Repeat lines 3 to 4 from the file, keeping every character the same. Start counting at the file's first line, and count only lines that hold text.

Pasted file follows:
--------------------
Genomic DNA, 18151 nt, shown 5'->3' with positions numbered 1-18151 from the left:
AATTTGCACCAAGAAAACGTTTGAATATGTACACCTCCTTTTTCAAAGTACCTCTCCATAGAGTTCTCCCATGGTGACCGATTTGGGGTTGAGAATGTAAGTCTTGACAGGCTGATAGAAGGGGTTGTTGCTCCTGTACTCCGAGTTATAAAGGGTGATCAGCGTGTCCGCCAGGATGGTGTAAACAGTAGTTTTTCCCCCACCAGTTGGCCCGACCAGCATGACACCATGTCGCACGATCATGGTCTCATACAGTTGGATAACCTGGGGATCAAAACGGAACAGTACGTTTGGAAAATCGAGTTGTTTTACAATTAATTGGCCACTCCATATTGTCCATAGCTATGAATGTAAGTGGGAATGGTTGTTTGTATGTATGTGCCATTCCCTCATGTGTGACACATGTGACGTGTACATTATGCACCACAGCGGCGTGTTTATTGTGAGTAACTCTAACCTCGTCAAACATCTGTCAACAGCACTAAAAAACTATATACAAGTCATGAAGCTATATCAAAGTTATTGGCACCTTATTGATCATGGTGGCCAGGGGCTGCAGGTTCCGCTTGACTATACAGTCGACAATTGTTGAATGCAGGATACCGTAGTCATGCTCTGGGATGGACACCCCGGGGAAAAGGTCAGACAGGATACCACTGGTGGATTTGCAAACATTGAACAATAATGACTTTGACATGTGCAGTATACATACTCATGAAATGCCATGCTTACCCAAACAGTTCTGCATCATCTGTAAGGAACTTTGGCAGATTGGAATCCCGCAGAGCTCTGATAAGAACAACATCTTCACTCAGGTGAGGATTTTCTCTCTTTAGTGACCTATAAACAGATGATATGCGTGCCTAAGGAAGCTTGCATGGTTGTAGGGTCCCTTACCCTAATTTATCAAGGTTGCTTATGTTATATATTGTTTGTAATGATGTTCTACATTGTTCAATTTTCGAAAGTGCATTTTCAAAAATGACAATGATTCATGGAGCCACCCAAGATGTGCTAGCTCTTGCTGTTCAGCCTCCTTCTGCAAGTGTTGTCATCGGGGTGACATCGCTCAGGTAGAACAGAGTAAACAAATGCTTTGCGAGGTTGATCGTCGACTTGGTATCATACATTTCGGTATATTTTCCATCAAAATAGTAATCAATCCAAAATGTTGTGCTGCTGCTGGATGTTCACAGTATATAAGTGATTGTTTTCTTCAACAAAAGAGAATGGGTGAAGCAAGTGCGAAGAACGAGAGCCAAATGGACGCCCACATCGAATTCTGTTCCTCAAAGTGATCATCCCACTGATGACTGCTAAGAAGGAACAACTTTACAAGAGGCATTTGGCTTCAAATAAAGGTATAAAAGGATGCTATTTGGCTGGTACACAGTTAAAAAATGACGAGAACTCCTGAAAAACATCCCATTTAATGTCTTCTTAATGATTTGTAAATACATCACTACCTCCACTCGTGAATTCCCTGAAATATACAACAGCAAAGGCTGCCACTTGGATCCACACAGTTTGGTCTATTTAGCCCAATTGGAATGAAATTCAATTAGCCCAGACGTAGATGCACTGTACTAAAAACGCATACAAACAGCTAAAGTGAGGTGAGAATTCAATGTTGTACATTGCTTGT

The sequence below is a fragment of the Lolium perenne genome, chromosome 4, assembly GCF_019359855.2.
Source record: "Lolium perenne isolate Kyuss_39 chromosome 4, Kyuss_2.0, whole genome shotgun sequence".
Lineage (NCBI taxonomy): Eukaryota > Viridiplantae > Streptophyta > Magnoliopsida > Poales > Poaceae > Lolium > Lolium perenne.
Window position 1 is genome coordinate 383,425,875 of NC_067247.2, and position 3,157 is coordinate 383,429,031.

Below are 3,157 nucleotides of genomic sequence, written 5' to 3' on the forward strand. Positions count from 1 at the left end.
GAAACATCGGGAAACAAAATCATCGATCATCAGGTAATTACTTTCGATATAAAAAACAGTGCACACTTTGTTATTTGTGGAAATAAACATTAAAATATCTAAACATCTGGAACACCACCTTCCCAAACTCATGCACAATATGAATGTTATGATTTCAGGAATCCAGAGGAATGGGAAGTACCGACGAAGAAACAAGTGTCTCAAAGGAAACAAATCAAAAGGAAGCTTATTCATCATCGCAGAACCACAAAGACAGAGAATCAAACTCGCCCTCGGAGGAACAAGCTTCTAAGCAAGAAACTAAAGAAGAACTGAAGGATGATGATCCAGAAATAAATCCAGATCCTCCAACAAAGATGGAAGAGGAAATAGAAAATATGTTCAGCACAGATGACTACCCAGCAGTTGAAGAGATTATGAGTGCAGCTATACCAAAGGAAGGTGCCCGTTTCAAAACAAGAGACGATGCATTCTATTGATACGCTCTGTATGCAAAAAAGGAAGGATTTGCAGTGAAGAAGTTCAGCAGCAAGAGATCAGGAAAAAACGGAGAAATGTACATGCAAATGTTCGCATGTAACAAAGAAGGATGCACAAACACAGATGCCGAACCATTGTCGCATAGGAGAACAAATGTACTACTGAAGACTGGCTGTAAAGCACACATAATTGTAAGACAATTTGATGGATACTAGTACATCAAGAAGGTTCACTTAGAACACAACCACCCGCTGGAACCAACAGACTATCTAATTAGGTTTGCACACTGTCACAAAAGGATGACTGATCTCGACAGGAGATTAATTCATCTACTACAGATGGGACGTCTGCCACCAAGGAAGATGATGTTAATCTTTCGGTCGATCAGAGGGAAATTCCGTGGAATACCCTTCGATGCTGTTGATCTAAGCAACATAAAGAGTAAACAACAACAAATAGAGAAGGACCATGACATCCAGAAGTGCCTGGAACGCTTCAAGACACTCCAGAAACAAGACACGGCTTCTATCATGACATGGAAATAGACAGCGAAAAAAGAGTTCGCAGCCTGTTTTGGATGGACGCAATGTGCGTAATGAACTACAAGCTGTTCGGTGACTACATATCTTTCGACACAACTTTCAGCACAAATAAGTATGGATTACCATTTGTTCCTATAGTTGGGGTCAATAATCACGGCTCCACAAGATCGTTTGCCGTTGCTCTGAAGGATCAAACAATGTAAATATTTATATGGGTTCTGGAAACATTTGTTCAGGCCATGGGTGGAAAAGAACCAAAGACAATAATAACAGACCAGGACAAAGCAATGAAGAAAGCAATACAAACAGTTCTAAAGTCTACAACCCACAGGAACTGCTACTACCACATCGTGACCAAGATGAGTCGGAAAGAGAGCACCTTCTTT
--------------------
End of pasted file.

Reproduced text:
The sequence below is a fragment of the Lolium perenne genome, chromosome 4, assembly GCF_019359855.2.
Source record: "Lolium perenne isolate Kyuss_39 chromosome 4, Kyuss_2.0, whole genome shotgun sequence".